I’m teaching an LTO in a grade one French immersion classroom this year. Teaching grade one, in a second language, has meant trying completely different strategies than ones I have used in the past.

This week, I started trying a new method of scheduling in my classroom. It looks like this:

Across the top are each of my students’ names (I’ve blocked out most of the magnets to hide names but left a few that were illegible anyways due to glare so you get the idea). Down the left hand side is our daily timing and label for each block of time – six of which are “choice” periods. Off to the right are magnets with options not currently in use. The giant grid created in the middle represents 20 individualized student schedules (or on this day, 18 schedules due to 2 absent students).

Why?

I’m always experimenting to seek out ways to be as student-centred as possible. Recently, our daily schedule had a free-flow free-choice time at the very beginning and very end of the day (+ for “early finishers” of desk work), centres in a rotation style during our literacy block, and more traditional “carpet time” direct instruction lessons and desk work; however, I was noticing some things I wanted to try to address differently:

  • students were constantly asking what they were doing next (even with a general schedule of the day posted)
  • when allowed free choices, some students were always picking the same activity
  • some students were running and grabbing for popular choices to try to beat out other students vying for the same option
  • some students who were outside of the class at certain times (e.g., to receive support) were consistently missing the same opportunities
  • my scheduling of the day, with everyone doing the same subject at the same time, was creating “bottlenecks” out of limited resources… which we wouldn’t have enough of at certain times of the day, but then they would sit untouched for the rest of the day
  • I had direct instruction “carpet time” scheduled right after outdoor recess and students took wildly different lengths of time to transition out of snow gear – so we were constantly waiting on some students while trying to keep the rest of the group calm and engaged in the meantime. This also meant that the students who got ready the fastest were “rewarded” by having to sit at the carpet the longest.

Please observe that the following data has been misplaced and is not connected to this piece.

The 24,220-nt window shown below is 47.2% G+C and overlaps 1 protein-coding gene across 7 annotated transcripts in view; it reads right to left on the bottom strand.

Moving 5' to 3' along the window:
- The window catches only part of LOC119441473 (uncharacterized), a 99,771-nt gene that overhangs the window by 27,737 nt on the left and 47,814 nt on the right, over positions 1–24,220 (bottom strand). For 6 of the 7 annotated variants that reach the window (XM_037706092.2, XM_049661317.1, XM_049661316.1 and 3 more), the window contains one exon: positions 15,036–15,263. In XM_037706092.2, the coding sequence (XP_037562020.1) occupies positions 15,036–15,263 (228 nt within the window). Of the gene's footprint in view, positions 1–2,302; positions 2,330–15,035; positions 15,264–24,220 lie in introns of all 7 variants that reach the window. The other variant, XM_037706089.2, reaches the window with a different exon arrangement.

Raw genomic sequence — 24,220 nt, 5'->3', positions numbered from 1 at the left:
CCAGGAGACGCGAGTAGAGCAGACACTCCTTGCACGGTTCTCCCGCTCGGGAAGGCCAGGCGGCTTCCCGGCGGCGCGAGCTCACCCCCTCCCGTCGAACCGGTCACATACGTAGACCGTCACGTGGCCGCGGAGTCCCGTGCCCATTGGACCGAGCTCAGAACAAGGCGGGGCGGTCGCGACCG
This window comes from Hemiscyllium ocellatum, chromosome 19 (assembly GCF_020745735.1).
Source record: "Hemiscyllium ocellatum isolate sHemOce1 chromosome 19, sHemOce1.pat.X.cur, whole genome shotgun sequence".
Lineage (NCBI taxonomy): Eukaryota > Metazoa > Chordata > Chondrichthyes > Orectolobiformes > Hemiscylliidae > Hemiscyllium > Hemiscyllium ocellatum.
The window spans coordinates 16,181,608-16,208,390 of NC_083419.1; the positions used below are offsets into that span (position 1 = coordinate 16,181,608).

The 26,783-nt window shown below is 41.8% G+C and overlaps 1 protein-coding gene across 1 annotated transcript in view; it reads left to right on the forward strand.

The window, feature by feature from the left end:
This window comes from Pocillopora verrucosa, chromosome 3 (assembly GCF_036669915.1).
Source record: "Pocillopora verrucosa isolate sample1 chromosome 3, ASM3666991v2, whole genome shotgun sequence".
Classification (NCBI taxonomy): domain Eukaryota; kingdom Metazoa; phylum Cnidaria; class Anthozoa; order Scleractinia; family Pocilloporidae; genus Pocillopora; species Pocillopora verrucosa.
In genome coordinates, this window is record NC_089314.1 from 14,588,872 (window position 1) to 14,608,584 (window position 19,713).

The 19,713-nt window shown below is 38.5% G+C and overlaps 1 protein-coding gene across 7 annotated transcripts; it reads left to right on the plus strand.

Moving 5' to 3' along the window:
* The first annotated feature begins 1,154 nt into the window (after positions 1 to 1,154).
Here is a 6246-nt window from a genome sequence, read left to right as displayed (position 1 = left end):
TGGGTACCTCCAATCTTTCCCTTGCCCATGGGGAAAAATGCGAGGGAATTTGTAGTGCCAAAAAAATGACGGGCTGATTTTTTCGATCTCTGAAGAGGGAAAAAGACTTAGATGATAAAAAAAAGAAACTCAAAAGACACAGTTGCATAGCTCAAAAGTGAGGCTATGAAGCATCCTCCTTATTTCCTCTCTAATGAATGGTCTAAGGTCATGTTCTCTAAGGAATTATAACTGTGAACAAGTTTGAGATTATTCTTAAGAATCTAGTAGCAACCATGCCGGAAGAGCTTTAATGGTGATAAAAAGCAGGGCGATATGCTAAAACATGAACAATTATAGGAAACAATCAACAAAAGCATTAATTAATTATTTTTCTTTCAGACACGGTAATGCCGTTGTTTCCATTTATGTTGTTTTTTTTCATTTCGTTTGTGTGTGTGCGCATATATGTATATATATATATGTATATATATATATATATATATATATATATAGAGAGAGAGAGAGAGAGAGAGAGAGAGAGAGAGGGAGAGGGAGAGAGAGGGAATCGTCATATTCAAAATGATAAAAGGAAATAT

• student dysregulation happened the most during direct instruction times and it sometimes created a snowball effect of negativity (try as we might to not let it)
  • the needs of my students vary dramatically and it was getting increasingly difficult to have any direct instruction be meaningful for the entire group (…boring some, while frustrating others)

I wanted to think of a way to still give students agency while also trying to solve some (or all) of the above issues.

I settled on trying a variation on the individualized velcro and picture communication symbol schedules that are frequently used in special education settings. What’s necessary for some can be good for all!

How?

I had a look at our five day cycle and our timetable and blocked out time into 30-40 minute increments. I decided on this amount of time because of the needs of my particular group, who, based on past observation, usually needed a change in pace about that often. It also worked well with other “set” times in our schedule (e.g., library or gym time). This allowed me to see how many “choice periods” would fit into our days. In our case, it was 5 blocks on some days and 6 blocks on most days.

Next, I used Boardmaker Online to design the symbols for each possible activity. In a special education setting, I would try to be super specific with each symbol. In this case, I ended up being a LOT more general so that each symbol could be more flexible. Most of the symbols represent a “centre” in the classroom – within which, students will find even more choices. That way, I can change up the options available at each centre as needed and I don’t have to make new symbols all the time.

I created enough “reading”, “writing” and “math” symbols so that each student would have one copy of each. The idea is that each student *must* do all three of these things every single day and must slot these symbols onto their schedule first, before filling in anything else. I printed these on white card stock, cut, laminated, cut again, and then affixed a magnet on the back of each.